Do Skinny Models and Celebs Cause Eating Disorders?

Skinny Lindsey Lohan: A cause of eating disorders?

They didn’t cause mine, that’s for damn sure. I was sneaking cookies and wondering if I was fat before I even knew what a model was. A lot of research is now suggesting that your chances for developing disordered eating are rooted in your genes (not in the images we’re bombarded with every day). Like the findings of this interesting study by Michigan State and U. of Minnesota researchers presented at the recent Eating Disorders Research Society meeting:

The researchers looked at groups of sisters-some were biological sisters, others were adopted siblings-and found that genetics (rather than parenting style, media images, homelife, or anything else) explained a whopping 51 to 72 percent of the disordered eating behaviors in these girls. And we’re not talking only about full-blown anorexia or crazed binge eating, here. The genetics thing was also linked to a majority of the plain old bad body image and weight obsessions, too.

There’s lots of other research backing up the idea that eating disorders are hereditary. Could all this mean that some of us are just wired to get sick? Yeah, probably. Does living in a weight- and looks-focused world make it more likely that those of us who are already teetering on the edge will fall into obsession? Yeah, probably. But could pictures of models in magazines or ultra-thin women on the red carpet cause us to develop these serious illness of the brain and body?

I say no. What do you think?

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Related links:
Glamour: 16 Ways I Learned To Love My Body
A Merry Life: Hi, I’m Comfortable

5 Responses to Do Skinny Models and Celebs Cause Eating Disorders?

  1. Autumn says:

    Interesting question. I’d be curious to know more about the link between genes and simple body dysmorphia-since eating disorders so alter one’s brain chemistry the link seems more obvious to me, but I haven’t read much about brain chemistry and body image.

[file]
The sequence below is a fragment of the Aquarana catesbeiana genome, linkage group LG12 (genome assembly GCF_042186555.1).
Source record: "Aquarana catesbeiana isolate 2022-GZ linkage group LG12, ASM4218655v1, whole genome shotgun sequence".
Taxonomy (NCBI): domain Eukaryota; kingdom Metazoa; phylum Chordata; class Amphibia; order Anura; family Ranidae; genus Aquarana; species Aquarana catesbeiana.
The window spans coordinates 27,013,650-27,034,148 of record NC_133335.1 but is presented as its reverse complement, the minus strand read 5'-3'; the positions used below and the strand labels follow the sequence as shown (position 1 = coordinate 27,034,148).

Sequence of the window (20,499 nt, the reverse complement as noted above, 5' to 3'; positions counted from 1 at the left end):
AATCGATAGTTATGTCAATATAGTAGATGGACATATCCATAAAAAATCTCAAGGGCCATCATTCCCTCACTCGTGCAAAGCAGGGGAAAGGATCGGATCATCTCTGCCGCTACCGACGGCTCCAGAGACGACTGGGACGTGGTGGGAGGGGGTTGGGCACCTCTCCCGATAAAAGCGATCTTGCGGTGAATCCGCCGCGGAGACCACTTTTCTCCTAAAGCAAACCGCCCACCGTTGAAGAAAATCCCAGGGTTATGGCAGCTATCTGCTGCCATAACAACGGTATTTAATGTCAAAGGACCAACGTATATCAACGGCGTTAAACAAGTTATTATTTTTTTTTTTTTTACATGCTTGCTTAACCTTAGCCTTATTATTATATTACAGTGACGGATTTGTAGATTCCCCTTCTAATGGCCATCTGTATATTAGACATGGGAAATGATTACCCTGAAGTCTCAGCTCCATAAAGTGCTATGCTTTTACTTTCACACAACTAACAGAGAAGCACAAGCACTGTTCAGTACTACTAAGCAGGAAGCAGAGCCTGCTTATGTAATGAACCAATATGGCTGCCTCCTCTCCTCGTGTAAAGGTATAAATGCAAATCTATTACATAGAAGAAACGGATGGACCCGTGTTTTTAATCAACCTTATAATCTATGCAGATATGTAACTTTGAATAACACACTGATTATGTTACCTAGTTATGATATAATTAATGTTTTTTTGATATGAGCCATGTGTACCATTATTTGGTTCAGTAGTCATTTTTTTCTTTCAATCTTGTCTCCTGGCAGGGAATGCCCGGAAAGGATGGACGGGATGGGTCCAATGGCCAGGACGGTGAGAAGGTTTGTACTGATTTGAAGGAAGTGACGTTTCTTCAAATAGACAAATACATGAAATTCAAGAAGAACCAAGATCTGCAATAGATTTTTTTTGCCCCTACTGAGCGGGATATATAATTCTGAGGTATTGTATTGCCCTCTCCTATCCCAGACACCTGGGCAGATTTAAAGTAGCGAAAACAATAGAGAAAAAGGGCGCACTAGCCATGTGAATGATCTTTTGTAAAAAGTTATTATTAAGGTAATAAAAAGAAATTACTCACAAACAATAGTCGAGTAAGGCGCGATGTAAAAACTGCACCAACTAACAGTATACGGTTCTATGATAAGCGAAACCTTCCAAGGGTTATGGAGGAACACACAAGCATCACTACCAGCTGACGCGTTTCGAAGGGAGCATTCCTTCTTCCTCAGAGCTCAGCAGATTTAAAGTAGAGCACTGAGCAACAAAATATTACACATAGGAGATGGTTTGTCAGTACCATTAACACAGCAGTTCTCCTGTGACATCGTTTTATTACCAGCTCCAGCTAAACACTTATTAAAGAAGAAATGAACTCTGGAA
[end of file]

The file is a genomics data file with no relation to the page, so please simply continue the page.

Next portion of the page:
In any case, “cause” is murky and amorphous. A genetic predisposition alone doesn’t make for an eating disorder (hence its rapid multiplication in the past 30 years, not-so-coinciding with the popular rise of feminism-our genes haven’t changed in one generation, just the outlet for that gene to act upon); nor do the images alone transform a non-predisposed person into a person with ED. But I’m sure you’re familiar with what happened in Fiji, where the cultural norm was to consider round women beautiful and where EDs were practically nonexistent-until the rapid spread of western TV in the ’90s.

    Isolating one factor in any psychiatric issue is nearly impossible. Looking at genetics is interesting and necessary with any psychiatric issue, including EDs; to ignore it would be drastically shortsighted. And it’s reassuring to think that someone with an ED is chemically wired-much like the relief that comes with diagnosis (if it can be named, it can be cured; if it has a gene, that can be tweaked). But I’m also wary of overmedicalizing eating disorders. If the “it’s in the genes” theory comes to dominate ED research, it’s not too far-fetched to think that then anybody with disordered eating can just go on a pill. And if an ED sufferer opts not to, then what are they complaining about? There’s a “cure,” after all. And then we’re still left with the cultural images that tell overweight women that they’re not really worthy-which I think is the last thing any of us want!